gms | German Medical Science

Artificial Vision 2019

The International Symposium on Visual Prosthetics

13.12. - 14.12.2019, Aachen


Dear Colleagues and Friends,

The treatment of blindness caused by degenerative or dystrophic retinal diseases remains an unsolved medical but also social problem.

Although significant progress has been made, e.g. with the approval of the first gene therapy for RPE65 associated Leber’s Congenital Amaurosis (LCA) on one hand or with the fabrication and implantation of retinal implant systems in RP patients on the other hand, there is still a bumpy road ahead.

Several years ago the implantation of retina implant systems sounded as a success story. Totally blind subjects were able to perceive light, to locate and avoid obstacles, some were even able to slowly read large letters and to identify high contrast objects. However, this success was not well recognized in the ophthalmic community and in the patient community. The number of implantations did not meet the expectations and calculations of the companies. As a result, e.g. Retina Implant AG stopped fabricating the Alpha AMS device and Second Sight also stopped their Argus II activities. Clinical results in a larger scale are now expected from trials with the subretinal photovoltaic device of PIXIUM and also from the cortical stimulation device ORION. Other activites are expected from the Australian and from the Japanese consortium and possibly also from other groups.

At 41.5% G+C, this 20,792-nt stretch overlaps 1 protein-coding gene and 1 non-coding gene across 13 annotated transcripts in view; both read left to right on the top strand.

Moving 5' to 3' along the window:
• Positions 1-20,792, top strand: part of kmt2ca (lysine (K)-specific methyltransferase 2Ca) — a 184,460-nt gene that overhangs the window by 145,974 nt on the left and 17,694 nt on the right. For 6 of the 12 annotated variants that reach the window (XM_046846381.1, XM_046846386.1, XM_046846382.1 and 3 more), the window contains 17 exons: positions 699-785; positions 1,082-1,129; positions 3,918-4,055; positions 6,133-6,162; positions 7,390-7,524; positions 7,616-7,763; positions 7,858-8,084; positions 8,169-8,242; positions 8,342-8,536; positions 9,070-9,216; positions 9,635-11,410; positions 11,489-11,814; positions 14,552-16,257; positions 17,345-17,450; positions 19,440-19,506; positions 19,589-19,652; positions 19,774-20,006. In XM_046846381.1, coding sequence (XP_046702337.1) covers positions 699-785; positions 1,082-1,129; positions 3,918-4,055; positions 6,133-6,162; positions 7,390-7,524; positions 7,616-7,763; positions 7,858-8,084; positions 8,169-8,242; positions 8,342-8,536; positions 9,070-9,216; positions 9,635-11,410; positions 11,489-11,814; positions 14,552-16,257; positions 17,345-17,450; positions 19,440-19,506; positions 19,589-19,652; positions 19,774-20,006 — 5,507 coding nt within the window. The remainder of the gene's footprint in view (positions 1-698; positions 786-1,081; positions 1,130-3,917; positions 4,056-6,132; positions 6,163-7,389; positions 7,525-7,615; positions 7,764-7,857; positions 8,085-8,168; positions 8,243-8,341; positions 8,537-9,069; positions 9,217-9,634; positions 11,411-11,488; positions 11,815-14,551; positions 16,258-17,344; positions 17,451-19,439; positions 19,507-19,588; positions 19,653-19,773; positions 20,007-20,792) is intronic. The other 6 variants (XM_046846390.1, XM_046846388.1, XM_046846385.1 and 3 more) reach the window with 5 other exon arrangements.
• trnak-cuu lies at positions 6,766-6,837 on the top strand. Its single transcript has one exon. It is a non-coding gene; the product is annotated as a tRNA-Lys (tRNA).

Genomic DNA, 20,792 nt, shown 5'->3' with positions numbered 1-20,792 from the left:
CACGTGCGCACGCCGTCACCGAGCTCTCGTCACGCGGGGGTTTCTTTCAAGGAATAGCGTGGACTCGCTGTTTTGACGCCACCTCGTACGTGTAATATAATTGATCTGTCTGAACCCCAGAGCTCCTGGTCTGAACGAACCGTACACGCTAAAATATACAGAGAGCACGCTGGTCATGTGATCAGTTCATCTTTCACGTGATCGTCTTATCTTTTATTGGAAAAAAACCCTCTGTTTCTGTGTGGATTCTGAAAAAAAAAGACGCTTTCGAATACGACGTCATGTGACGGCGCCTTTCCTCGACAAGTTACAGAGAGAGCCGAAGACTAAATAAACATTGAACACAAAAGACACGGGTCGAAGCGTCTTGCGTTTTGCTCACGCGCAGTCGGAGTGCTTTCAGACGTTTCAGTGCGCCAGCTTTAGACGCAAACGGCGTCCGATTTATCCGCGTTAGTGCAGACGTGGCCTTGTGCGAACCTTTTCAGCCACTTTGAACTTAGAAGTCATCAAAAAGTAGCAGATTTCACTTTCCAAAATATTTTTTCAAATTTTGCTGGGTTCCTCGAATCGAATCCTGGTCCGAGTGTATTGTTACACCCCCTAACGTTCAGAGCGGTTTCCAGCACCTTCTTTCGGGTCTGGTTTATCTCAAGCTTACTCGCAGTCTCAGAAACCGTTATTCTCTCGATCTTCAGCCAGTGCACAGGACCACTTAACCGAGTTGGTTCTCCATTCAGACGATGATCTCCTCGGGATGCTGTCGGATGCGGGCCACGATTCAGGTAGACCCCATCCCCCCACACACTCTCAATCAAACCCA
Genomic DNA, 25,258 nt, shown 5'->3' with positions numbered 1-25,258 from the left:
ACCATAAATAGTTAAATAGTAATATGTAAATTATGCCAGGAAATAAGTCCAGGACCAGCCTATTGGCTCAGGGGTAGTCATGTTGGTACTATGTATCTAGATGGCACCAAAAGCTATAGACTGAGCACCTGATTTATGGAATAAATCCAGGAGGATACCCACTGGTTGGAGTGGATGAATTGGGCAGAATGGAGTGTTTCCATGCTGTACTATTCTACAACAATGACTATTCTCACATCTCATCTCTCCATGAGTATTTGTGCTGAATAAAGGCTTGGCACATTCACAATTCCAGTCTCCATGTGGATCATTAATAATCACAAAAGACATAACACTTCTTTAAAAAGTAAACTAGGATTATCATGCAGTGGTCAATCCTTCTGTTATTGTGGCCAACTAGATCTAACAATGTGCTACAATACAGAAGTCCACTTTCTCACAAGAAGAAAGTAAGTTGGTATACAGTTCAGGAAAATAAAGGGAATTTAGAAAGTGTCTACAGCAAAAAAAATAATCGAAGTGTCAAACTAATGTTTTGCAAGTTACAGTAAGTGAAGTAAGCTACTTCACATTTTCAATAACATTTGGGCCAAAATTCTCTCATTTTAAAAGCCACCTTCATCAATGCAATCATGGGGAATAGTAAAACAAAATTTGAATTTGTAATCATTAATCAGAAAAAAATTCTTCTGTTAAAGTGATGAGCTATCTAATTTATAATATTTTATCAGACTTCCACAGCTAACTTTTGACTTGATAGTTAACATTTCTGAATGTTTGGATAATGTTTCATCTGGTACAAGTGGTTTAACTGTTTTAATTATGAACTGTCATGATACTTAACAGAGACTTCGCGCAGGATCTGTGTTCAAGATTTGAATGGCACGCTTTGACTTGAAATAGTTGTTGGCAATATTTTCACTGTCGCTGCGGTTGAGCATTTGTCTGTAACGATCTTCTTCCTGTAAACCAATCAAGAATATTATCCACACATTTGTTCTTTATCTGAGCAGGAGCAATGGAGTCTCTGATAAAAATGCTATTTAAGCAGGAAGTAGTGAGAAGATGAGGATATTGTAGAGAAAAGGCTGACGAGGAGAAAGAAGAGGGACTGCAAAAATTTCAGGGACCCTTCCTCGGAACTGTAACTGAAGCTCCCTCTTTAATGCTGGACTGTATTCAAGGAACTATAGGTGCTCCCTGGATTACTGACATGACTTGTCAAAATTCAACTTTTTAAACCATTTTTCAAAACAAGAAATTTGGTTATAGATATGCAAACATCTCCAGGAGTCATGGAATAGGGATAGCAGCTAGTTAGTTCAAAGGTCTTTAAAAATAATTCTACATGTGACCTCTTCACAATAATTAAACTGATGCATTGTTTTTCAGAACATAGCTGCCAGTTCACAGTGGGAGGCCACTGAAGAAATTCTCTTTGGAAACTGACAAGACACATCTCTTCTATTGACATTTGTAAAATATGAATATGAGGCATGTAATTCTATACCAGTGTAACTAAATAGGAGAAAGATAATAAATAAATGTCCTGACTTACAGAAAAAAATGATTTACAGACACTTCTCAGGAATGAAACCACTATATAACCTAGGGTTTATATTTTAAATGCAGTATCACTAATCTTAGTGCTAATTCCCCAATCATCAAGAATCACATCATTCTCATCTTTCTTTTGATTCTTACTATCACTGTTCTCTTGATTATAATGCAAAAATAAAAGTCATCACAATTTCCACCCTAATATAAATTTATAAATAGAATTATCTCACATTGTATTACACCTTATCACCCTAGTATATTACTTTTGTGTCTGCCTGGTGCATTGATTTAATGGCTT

However, we learned a lot from the experiences with the early implants. Many research projects are still running to better understand the mechanisms of retinal degeneration, how to interfere with these mechanisms, what components of retinal or cortical implants can be improved or optimized to achieve a better outcome.
New projects are planned to solve more general bottlenecks of retinal stimulation using implants.

The Artificial Vision 2019 Conference in Aachen, Germany serves as an interdisciplinary forum bringing together researchers of all disciplines involved in the design, planning, fabricating and testing of visual prostheses as well as scientists from the neurobiological world giving insights in the process of visual system degeneration.
We also welcome the participation of patients in this conference to better understand their needs and expectations.

This conference is a fully open, non-invitational meeting. For young researchers we will have a number of travel grants available. The conference is supported by the German Research Association (Deutsche Forschungsgemeinschaft, DFG). Together with my colleagues Wilfried Mokwa (RWTH), Frank Müller and Andreas Offenhäusser (RC Julich) I cordially invite you to come to Aachen.


Peter Walter
Department of Ophthalmology
University Hospital Aachen
RWTH Aachen University, Medical Faculty

Scientific Program